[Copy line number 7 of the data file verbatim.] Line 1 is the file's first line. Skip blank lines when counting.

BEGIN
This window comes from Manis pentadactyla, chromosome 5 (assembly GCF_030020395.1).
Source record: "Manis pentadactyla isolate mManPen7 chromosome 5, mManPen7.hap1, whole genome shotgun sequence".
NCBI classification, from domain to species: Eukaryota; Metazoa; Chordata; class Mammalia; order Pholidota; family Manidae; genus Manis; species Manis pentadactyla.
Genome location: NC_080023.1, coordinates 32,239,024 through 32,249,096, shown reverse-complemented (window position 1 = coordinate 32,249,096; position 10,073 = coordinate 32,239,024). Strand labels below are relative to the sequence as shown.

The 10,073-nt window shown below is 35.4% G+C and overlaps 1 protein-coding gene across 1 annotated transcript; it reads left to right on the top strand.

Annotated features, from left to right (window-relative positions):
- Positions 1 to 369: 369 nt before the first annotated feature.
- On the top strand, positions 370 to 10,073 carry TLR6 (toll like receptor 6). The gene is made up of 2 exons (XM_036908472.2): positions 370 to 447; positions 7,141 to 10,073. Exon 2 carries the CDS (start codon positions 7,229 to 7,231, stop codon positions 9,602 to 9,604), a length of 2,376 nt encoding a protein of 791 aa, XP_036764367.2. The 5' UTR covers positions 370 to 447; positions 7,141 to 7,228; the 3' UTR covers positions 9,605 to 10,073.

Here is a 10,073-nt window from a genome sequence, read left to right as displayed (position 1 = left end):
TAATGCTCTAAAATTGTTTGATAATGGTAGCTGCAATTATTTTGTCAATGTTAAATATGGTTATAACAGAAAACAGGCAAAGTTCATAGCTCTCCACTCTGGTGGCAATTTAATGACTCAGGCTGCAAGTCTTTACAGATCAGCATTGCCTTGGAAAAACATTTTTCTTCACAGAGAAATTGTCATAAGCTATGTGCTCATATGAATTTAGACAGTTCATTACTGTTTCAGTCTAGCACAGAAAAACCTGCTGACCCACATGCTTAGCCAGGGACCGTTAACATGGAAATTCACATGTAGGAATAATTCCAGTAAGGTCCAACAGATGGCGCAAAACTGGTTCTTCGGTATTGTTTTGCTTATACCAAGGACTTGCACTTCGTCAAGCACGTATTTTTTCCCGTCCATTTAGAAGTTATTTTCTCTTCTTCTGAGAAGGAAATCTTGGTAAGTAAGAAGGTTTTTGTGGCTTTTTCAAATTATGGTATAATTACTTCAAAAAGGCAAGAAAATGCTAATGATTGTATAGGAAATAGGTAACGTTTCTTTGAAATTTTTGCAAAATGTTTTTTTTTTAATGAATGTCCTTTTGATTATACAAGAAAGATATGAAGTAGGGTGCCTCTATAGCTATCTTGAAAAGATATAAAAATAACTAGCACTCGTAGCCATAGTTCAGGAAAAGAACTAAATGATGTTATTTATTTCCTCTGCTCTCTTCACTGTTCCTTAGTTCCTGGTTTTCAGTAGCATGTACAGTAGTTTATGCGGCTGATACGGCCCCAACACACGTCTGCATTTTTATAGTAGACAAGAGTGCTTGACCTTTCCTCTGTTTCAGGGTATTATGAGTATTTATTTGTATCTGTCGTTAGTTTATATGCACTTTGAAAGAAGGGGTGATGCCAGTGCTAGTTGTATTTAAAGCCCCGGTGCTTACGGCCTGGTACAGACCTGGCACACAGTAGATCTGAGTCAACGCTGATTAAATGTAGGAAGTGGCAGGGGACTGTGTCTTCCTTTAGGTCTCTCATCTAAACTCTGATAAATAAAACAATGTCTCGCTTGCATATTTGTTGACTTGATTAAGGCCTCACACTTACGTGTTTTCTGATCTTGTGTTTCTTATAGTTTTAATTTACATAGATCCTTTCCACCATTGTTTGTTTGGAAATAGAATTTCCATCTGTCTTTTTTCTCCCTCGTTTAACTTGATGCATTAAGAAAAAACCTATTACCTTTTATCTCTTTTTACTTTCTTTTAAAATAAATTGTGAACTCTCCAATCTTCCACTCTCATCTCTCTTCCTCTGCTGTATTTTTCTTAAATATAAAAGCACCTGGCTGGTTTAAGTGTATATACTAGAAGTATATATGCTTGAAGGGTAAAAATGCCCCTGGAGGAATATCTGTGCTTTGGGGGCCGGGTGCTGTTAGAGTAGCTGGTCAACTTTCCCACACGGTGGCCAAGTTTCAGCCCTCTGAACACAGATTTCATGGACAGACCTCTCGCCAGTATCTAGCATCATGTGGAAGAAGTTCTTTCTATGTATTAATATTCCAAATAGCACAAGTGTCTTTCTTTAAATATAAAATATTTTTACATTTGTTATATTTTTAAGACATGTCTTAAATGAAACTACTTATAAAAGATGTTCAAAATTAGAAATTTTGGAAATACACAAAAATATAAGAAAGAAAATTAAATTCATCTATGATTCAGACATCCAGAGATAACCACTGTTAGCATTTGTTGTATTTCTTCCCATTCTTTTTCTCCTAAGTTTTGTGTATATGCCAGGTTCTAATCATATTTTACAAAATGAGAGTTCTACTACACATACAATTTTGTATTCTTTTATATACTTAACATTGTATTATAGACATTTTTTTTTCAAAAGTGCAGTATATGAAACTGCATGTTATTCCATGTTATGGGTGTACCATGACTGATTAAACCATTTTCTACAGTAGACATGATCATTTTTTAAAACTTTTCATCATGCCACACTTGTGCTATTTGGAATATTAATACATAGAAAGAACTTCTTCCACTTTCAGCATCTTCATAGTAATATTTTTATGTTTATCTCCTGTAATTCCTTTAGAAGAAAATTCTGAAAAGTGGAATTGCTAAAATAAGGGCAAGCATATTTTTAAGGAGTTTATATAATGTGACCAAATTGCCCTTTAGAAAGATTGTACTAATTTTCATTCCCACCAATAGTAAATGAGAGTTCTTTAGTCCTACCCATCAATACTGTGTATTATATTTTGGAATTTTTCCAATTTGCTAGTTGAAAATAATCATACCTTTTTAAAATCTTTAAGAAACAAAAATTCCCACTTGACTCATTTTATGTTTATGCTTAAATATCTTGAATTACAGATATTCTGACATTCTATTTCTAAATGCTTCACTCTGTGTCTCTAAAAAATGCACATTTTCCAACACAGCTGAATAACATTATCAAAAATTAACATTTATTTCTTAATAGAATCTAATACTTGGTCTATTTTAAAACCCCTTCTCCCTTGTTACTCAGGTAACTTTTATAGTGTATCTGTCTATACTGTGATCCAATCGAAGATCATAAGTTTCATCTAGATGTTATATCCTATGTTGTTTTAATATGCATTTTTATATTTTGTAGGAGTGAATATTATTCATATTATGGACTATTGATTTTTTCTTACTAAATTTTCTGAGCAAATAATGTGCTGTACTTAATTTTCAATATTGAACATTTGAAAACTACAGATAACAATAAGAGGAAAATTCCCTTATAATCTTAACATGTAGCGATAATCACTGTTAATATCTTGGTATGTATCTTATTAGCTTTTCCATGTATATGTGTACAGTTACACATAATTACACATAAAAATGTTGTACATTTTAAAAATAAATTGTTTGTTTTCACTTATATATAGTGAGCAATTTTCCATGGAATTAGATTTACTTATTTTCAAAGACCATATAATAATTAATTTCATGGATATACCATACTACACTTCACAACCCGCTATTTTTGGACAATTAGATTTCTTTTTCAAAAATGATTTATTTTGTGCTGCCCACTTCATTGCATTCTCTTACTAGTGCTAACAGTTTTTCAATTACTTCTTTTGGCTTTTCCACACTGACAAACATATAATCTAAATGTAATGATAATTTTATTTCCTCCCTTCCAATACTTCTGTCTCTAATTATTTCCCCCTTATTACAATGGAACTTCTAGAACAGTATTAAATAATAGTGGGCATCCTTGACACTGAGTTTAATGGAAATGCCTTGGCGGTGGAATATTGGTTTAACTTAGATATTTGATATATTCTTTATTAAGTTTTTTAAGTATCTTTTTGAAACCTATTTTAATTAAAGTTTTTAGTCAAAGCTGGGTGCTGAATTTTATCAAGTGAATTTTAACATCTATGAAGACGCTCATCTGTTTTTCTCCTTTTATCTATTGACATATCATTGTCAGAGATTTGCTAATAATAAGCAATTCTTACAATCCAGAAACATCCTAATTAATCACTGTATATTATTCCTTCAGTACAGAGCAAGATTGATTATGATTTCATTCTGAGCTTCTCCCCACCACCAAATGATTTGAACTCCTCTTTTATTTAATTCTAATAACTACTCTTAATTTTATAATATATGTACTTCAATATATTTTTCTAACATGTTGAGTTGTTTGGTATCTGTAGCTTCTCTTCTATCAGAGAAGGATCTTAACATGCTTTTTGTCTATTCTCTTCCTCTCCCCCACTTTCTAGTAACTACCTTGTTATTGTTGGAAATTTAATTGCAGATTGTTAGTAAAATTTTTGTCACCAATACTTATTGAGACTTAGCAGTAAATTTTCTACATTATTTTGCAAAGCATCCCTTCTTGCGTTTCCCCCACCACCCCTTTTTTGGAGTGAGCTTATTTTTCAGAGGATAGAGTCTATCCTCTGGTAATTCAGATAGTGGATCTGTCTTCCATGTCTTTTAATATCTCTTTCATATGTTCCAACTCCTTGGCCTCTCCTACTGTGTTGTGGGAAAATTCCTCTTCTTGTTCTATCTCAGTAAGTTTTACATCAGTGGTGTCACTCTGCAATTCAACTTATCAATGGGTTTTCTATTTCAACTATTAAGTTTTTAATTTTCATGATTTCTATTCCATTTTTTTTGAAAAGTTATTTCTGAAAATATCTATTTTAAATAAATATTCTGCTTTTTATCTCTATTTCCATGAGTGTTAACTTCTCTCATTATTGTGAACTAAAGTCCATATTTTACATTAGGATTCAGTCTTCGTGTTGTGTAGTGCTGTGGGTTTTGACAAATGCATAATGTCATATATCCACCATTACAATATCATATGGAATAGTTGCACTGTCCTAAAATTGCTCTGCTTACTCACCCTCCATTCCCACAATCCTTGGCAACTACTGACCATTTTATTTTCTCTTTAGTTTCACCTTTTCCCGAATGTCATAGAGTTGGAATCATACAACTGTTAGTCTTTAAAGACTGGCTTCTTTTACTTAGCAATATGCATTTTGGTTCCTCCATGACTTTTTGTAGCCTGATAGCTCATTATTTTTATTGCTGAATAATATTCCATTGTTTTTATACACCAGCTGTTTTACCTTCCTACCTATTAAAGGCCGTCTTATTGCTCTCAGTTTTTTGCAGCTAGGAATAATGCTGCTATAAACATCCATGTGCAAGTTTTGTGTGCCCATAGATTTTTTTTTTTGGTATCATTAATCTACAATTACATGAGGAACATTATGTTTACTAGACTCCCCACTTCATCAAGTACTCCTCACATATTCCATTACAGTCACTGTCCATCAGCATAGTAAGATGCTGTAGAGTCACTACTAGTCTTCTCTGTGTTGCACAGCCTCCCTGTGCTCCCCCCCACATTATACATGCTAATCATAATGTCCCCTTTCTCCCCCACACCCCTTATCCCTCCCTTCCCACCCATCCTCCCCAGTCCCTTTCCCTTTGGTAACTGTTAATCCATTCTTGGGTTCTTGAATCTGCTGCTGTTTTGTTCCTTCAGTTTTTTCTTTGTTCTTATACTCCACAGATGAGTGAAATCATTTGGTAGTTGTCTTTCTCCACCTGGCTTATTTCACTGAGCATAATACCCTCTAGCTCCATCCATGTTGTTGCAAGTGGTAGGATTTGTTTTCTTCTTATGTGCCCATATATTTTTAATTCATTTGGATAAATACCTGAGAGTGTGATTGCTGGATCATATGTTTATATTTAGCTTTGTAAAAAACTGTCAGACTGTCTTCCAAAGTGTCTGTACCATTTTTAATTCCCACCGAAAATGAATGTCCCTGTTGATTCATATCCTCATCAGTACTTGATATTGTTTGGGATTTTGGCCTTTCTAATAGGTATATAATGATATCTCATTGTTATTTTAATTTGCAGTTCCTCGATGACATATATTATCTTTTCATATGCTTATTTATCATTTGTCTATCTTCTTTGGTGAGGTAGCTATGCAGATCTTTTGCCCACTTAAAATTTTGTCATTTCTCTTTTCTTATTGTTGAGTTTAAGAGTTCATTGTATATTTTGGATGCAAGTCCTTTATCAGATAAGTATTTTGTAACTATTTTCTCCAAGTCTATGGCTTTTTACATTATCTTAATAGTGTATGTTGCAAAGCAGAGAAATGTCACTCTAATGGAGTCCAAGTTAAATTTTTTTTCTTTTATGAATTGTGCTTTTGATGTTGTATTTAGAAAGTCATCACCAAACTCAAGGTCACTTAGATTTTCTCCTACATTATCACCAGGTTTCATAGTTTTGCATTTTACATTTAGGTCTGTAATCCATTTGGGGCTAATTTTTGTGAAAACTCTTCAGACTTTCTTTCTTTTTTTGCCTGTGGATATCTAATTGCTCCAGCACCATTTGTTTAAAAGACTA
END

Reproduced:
- Positions 1 to 369: 369 nt before the first annotated feature.